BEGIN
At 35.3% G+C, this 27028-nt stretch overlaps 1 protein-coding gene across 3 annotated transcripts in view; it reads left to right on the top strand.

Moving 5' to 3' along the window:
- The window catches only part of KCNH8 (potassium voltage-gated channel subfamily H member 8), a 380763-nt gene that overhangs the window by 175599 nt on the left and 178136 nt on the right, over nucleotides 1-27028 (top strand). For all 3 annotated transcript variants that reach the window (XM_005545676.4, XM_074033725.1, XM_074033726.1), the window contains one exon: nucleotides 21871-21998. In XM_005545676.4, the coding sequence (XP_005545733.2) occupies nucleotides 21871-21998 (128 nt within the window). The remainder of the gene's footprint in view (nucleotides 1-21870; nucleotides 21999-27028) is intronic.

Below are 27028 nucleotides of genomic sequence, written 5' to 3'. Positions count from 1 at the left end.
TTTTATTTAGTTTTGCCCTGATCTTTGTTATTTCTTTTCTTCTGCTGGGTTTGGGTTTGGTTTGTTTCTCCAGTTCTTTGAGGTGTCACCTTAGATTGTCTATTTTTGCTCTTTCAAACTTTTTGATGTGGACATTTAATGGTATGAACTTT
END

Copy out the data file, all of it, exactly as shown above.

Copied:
At 35.3% G+C, this 27028-nt stretch overlaps 1 protein-coding gene across 3 annotated transcripts in view; it reads left to right on the top strand.

Moving 5' to 3' along the window:
- The window catches only part of KCNH8 (potassium voltage-gated channel subfamily H member 8), a 380763-nt gene that overhangs the window by 175599 nt on the left and 178136 nt on the right, over nucleotides 1-27028 (top strand). For all 3 annotated transcript variants that reach the window (XM_005545676.4, XM_074033725.1, XM_074033726.1), the window contains one exon: nucleotides 21871-21998. In XM_005545676.4, the coding sequence (XP_005545733.2) occupies nucleotides 21871-21998 (128 nt within the window). The remainder of the gene's footprint in view (nucleotides 1-21870; nucleotides 21999-27028) is intronic.

Below are 27028 nucleotides of genomic sequence, written 5' to 3'. Positions count from 1 at the left end.
TTTTATTTAGTTTTGCCCTGATCTTTGTTATTTCTTTTCTTCTGCTGGGTTTGGGTTTGGTTTGTTTCTCCAGTTCTTTGAGGTGTCACCTTAGATTGTCTATTTTTGCTCTTTCAAACTTTTTGATGTGGACATTTAATGGTATGAACTTT